Rebecca
Print the post Back To Top
No. of Recommendations: 2
Hi, Rebecca,

Yep, parents can email me. Spelling words are a definate must, and this will also help me not copy list after list - the kids take home the words after the pretest with corrections. Words are posted in the room, too. So if they lost the list, they can either copy it or print out a copy.

Maybe, and I may be dreaming here at this point, I will have worksheets scanned and uploaded for students. I have a scanner in my room, so I just need to teach the kids how to use it. But I'll only have a small handful of parents using this service right now. Most don't have internet access, but the ones that do will love it. (It'll be handy when I change schools next year or year after.)

silverwing
Print the post Back To Top
No. of Recommendations: 0
I will have worksheets scanned and uploaded for students.

Better check to ensure you don't violate any copyright restrictions, first.

- T.
Print the post Back To Top
No. of Recommendations: 1
Better check to ensure you don't violate any copyright restrictions, first.

Not that schools are overly careful on copyright in the first place...

One suggestion I'd have for worksheets is converting them to Word so you can make web forms with them. Scanning seems like a good idea, but it's no more technologically advanced than faxing them home, and in the long run...

As for parents without a computer at home, I'd strongly advise finding out about free internet services in your community (ie libraries etc.) and sending home an information sheet so that parents could learn where and how to get access so they *can* participate, if they want to.

Ess
Print the post Back To Top
No. of Recommendations: 1
Not that schools are overly careful on copyright in the first place...


Well... depends. I've heard stories.

My concern is something like this:

... teacher uploads material to webpage.

... student (or parent) gets pissy and tattles to the publisher.

From then on out, that particular school district is real careful about copyright infringement.

- T.
Print the post Back To Top
No. of Recommendations: 0
From then on out, that particular school district is real careful about copyright infringement.


A valid concern. Not to mention the fact that copying materials for use in a classroom would be a minor infringement over putting material in the public domain. While password security would probably stop a elementary school hacker (where a teacher stores the passwords would probably be the greatest rik for that lot), it won't do much for someone serious about access. A few kids' grades might not be worth hacking for, but an entire curriculum might!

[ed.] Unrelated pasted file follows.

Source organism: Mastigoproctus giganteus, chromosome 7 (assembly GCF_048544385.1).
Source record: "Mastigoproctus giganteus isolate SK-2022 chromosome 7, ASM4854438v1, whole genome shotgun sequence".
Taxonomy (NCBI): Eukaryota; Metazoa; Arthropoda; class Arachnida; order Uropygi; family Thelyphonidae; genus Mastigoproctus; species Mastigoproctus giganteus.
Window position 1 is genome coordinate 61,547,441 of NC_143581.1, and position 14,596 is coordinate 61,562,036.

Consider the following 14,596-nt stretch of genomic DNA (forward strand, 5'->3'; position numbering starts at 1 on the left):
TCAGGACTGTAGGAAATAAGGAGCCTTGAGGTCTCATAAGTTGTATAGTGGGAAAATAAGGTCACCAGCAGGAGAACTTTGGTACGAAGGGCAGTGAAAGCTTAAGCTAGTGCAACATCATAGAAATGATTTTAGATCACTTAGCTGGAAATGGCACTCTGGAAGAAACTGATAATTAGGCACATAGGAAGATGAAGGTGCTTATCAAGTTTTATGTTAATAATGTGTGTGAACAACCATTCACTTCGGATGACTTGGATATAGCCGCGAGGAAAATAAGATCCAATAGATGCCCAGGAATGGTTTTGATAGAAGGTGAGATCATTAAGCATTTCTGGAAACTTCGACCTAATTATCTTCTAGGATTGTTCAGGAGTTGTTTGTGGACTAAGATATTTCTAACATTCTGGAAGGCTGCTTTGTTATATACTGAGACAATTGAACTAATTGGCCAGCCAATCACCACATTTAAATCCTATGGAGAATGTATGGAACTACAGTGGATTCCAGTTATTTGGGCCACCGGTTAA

Ess
..but I still think the site is a great idea. The internet is a fabulous tool for getting information out and getting your students and their parents used to using it will benefit them exponentially.
Print the post Back To Top
No. of Recommendations: 1
oh, and student (or parent) gets pissy and tattles to the publisher.

Why, oh why, is it that the whiners in the world always ruin everything?

Ess
Print the post Back To Top
No. of Recommendations: 0
FWIW, I homeschool my kids. There are tons of materials you can get online without hitting any copywrite problems. I don't know what curriculum you are using, but depending upon the publisher, many of them have worksheets online already. All you would have to do is "cut & paste" or something along that line.
You mentioned spelling. I don't know if you know it, but Scripps-Howard (the National Spelling Bee) has a website. In the site, they have a free, downloadable Paideia (the spelling reference book).
Here's the site for it:
http://www.spellingbee.com/audiopaideia.shtml
Depending upon what the other subjects are, I can probably direct you to something that will fit.
Print the post Back To Top
No. of Recommendations: 0
silverwing101:my behavior problem kids

What an interesting way to categorize children.
Print the post Back To Top
Advertisement